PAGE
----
UNITED STATES DISTRICT COURT NORTHERN DISTRICT OF NEW YORK
January 17, 2006
KAREN TENNEY, PLAINTIFF,
ESSEX COUNTY/ HORACE NYE HOME; RICHARD B. MEYER, INDIVIDUALLY; MORRISON SENIOR DINING, DIV. OF MORRISON MANAGEMENT SPECIALISTS, MEMBER OF THE COMPASS GROUP; CSEA LABOR UNION, DEFENDANTS.
The opinion of the court was delivered by: Gary L. Sharpe U.S. District Judge
DECISION AND ORDER
Plaintiff pro se Karen Tenney brings this suit alleging gender and disability discrimination in violation of Title VII of the Civil Rights Act of 1964, 42 U.S.C. § 2000e et seq (Title VII), the Americans with Disabilities Act (ADA), 42 U.S.C. § 1983, and New York Human Rights Law. Defendants Essex County/ Horace Nye Home and Richard Meyer, CSEA Labor Union, and Morrison Senior Dining filed respective motions to dismiss in response to Tenney's complaint.
Defendants Essex County/ Horace Nye Home and Richard Meyer (Meyer) move to dismiss based on Federal Rule of Civil Procedure 12(b)(6) and 42 U.S.C. § 2000e-5(f)(1), arguing that: (1) Tenney has failed to exhaust her administrative remedies; (2) Tenney's ADA claims are time-barred; (3) the complaint fails to state actionable claims under Rule 12(b)(6); and (4) Meyer cannot be sued individually under Title VII or the ADA. Defendant CSEA Labor Union (CSEA) moves to dismiss under Rule 12(b)(6), claiming that: (1) Tenney has failed to exhaust her administrative remedies; (2) the complaint fails to state a cause of action under Rule 12(b)(6); and (3) CSEA cannot be held liable under 42 U.S.C. § 1983 because it is a private entity. Lastly, Morrison Senior Dining (Morrison) moves to dismiss under Rule 12(b)(6) for the same reasons asserted by CSEA. For the reasons that follow, the defendants' motions are GRANTED in part and DENIED in part.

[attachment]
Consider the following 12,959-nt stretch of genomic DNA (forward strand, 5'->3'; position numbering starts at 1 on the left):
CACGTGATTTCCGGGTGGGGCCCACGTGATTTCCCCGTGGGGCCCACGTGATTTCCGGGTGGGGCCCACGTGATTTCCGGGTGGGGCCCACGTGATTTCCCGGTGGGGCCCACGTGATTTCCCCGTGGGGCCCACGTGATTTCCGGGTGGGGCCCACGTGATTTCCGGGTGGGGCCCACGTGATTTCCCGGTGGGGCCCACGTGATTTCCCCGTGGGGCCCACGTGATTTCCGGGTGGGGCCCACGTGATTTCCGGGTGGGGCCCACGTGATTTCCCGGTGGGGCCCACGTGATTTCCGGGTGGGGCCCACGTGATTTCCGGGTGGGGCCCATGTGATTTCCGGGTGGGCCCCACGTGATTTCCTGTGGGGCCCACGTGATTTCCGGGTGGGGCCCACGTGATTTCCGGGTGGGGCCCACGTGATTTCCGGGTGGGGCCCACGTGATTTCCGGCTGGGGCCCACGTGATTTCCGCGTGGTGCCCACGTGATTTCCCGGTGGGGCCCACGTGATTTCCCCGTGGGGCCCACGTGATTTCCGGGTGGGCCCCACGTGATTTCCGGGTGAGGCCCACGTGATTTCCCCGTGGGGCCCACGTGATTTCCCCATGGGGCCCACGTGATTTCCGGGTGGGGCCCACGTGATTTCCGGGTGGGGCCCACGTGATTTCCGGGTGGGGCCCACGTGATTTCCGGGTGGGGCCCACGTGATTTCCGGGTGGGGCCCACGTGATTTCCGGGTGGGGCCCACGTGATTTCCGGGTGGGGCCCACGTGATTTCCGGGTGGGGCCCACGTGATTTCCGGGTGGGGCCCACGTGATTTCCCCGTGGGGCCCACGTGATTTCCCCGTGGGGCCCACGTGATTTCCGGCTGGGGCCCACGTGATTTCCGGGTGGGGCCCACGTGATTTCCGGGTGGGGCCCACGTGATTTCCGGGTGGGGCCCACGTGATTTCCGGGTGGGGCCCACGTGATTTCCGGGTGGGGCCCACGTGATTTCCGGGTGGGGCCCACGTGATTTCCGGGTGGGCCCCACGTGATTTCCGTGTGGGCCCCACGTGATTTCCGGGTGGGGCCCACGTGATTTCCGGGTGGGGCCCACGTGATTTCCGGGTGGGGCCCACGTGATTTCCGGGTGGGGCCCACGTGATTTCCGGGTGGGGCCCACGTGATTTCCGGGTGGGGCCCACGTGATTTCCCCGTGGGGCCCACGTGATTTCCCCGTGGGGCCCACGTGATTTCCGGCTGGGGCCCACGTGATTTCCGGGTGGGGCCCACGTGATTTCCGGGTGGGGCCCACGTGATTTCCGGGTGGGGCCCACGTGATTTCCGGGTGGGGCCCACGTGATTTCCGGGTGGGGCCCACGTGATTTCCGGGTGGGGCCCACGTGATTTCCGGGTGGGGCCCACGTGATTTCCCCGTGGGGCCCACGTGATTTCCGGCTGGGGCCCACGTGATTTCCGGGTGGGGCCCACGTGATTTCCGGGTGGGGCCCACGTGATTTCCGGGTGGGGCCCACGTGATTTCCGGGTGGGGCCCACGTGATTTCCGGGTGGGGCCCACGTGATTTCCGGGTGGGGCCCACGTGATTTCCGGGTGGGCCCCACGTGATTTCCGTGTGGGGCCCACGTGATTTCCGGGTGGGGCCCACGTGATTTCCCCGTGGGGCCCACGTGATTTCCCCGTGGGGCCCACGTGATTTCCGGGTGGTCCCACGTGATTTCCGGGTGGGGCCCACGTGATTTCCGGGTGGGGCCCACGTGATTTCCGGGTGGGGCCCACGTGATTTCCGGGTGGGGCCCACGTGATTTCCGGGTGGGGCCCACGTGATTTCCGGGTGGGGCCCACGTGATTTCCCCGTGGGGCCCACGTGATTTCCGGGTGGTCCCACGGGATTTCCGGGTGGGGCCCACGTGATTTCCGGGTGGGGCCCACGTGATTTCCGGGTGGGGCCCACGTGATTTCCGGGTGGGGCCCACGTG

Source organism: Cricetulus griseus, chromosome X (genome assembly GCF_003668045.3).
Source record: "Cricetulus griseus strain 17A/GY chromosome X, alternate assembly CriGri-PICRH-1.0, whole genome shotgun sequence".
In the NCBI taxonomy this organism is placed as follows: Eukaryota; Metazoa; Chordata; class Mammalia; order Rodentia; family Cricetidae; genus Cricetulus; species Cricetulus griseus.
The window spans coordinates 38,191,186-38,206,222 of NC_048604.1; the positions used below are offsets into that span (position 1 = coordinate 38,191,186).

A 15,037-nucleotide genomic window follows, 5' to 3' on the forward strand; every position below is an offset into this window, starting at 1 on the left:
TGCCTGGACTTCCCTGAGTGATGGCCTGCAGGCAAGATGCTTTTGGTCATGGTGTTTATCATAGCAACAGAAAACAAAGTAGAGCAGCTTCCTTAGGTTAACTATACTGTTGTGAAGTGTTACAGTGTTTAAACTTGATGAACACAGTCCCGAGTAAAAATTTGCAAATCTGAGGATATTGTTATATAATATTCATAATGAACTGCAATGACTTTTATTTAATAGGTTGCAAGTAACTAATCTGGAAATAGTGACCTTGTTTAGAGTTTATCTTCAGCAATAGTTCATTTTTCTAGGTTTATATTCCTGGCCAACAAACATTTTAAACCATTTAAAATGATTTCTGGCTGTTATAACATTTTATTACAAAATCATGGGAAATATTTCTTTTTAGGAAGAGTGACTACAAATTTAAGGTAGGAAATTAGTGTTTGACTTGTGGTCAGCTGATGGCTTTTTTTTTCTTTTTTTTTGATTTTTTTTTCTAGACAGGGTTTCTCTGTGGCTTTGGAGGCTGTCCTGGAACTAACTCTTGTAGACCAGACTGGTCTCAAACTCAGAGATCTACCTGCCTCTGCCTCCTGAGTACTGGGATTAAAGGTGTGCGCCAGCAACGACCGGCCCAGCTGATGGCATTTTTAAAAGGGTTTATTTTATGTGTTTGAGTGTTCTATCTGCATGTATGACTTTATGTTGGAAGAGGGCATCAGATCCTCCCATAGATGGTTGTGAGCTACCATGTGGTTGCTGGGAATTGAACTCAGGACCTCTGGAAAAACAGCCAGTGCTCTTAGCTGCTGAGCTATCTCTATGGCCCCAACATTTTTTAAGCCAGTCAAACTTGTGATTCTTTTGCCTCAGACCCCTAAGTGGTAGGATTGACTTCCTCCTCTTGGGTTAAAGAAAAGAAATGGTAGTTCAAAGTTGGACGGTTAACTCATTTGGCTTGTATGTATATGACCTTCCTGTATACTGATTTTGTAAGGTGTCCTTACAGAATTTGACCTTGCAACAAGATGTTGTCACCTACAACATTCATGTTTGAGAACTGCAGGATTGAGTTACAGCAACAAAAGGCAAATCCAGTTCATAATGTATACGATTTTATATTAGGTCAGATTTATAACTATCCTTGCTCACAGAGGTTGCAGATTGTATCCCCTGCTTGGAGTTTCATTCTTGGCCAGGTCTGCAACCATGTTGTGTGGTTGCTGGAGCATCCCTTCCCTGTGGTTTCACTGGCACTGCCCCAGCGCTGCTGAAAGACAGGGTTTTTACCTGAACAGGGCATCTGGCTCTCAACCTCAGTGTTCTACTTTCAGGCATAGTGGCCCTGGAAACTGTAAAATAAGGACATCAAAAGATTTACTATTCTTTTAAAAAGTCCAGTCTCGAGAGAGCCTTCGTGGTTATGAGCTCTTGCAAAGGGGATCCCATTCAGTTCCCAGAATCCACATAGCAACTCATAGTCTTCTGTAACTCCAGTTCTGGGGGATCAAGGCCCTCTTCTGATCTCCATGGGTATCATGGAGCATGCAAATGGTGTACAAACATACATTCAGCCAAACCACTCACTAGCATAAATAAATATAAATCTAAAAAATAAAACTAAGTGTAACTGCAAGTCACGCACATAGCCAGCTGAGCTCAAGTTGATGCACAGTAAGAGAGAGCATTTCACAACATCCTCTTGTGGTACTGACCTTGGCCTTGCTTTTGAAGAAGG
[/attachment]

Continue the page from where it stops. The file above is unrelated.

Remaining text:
II. Procedural History
On April 25, 2005, Tenney filed a complaint alleging, inter alia, that the defendants discriminated against her on the basis of her gender and disability. See Compl., Dkt. No. 1. On April 29, Tenney filed an amended complaint. See Dkt. No. 3. The subject motions followed.
In 2004, Tenney worked at the Horace Nye Home as a dairy attendant. Tenney complained to her supervisors about a male cook's treatment of another female employee, but her complaints were ignored. As a result of her complaints, she was threatened by the cook and his mother, another dietary employee. In March, an issue arose regarding whether Tenney was wearing a suitable undergarment. On April 23, a county employee physically inspected her to determine whether she was wearing a bra.*fn2 Subsequently, Tenney was subjected to snickers, glares, and gossip as a result of the undergarment controversy. After having requested that the county investigate the matter, Tenney took some time off. Thereafter, she attempted to return to work but was not allowed to do so.*fn3
A. Motion to Dismiss Standard
Rule 12(b)(6) provides that a cause of action shall be dismissed if a complaint fails "to state a claim upon which relief can be granted." In other words, the court should dismiss the complaint pursuant to Rule 12(b)(6) if "it appears beyond doubt that the plaintiff can prove no set of facts in support of the complaint which would entitle him to relief." Phelps v. Kapnolas, 308 F.3d 180,184 (2d Cir. 2002) (citation omitted). "The task of the court in ruling on a Rule 12(b)(6) motion is merely to assess the legal feasibility of the complaint, not to assay the weight of the evidence which might be offered in support thereof."Cooper v. Parsky, 140 F.3d 433, 440 (2d Cir. 1998) (citation and internal quotation omitted). Therefore, in reviewing a motion to dismiss, a "court must accept the material facts alleged in the complaint as true and construe all reasonable inferences in the plaintiff's favor." Phelps, 308 F.3d at 184 (citations omitted).